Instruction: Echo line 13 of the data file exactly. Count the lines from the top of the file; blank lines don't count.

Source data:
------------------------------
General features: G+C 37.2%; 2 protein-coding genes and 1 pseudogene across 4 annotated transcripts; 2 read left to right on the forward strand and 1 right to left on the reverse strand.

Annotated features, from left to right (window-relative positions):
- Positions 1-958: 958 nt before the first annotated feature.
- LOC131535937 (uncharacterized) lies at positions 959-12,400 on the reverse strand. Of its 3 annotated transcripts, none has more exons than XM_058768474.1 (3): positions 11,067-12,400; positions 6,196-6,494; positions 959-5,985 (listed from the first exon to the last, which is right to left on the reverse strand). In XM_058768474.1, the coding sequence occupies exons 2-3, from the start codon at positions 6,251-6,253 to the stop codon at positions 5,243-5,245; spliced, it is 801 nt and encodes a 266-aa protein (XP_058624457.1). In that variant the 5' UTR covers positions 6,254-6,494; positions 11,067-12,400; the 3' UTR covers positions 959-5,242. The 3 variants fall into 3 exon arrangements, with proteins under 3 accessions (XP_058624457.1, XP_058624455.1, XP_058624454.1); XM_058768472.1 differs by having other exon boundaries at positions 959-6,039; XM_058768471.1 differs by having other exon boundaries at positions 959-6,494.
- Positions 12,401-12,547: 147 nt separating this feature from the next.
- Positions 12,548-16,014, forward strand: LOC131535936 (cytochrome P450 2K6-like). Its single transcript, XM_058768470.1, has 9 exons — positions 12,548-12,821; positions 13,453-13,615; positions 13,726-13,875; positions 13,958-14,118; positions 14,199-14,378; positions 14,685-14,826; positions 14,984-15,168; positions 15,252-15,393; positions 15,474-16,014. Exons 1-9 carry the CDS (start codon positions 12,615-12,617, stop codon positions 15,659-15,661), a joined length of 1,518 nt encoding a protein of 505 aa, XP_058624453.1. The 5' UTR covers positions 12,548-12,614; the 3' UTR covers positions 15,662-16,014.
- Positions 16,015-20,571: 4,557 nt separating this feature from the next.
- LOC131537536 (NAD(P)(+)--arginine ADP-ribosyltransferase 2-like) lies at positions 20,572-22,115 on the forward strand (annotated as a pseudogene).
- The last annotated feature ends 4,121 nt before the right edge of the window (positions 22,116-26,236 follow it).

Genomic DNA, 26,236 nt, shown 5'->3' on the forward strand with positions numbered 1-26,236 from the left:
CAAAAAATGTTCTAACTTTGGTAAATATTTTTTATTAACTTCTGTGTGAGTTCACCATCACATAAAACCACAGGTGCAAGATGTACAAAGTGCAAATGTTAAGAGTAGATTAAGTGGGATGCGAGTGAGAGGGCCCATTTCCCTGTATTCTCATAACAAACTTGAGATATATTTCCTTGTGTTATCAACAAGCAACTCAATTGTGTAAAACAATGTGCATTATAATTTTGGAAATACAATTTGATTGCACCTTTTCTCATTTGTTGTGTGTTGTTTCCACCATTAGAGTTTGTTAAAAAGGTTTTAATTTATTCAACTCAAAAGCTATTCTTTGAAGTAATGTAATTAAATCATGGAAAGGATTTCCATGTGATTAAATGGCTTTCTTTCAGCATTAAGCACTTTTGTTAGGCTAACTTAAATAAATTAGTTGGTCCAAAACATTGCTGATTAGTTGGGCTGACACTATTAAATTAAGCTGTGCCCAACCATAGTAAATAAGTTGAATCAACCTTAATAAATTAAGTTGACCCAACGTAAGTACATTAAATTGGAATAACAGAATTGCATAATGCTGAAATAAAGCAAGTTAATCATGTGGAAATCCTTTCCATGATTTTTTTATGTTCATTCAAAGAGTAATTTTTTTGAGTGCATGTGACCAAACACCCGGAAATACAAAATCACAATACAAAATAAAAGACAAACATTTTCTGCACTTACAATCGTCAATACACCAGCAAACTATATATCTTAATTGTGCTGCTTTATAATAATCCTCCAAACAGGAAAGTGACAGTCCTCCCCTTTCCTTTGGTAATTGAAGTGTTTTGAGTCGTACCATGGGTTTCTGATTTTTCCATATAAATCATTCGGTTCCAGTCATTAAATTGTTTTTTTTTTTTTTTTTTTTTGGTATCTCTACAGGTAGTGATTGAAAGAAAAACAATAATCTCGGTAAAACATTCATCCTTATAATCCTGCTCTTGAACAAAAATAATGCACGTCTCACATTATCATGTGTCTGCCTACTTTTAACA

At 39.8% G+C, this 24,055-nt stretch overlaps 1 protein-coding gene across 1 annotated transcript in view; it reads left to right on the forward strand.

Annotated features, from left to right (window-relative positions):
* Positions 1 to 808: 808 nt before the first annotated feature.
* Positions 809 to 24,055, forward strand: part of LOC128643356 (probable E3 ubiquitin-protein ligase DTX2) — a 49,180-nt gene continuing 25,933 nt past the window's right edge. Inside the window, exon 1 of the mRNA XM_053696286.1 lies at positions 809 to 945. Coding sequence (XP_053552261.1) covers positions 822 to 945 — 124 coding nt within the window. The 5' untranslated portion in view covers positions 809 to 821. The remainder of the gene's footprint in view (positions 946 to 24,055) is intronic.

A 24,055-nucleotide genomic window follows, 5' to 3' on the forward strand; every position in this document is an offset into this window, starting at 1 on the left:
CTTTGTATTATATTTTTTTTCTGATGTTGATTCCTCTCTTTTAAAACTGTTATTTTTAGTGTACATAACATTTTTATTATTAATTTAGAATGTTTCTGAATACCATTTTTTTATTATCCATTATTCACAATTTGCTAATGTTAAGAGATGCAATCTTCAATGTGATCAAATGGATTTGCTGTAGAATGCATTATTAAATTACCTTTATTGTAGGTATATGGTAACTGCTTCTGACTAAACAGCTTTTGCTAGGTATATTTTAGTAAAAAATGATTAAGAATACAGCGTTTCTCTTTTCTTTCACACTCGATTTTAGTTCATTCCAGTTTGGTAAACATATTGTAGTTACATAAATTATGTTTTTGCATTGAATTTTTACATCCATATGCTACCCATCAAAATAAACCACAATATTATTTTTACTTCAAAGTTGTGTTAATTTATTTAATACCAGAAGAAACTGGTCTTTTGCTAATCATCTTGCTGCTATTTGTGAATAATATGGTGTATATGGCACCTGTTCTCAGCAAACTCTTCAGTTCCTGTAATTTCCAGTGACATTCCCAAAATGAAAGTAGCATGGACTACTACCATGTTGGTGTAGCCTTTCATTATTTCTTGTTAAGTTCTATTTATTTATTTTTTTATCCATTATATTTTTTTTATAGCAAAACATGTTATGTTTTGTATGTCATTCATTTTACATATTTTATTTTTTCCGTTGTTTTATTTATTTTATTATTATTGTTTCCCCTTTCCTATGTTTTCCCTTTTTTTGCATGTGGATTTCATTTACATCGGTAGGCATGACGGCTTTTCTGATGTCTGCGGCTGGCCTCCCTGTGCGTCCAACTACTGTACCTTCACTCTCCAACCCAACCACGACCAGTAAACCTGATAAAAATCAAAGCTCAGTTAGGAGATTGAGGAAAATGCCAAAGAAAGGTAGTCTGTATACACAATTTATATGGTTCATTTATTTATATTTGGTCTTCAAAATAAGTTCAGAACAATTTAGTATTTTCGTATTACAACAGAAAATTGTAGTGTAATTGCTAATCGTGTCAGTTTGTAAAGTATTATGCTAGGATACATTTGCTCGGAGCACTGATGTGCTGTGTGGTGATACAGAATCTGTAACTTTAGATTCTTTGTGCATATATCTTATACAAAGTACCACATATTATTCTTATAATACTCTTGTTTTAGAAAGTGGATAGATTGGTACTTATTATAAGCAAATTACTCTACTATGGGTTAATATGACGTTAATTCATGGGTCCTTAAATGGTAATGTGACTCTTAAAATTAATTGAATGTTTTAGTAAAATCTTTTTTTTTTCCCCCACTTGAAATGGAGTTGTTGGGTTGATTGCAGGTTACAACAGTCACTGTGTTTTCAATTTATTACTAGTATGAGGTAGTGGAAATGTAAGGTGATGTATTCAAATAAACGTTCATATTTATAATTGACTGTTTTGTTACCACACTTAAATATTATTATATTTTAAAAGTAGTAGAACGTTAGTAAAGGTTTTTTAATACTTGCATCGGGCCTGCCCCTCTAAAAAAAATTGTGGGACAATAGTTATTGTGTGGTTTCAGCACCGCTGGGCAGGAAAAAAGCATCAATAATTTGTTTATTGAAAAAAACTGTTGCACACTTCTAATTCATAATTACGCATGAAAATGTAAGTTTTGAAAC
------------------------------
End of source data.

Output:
Annotated features, from left to right (window-relative positions):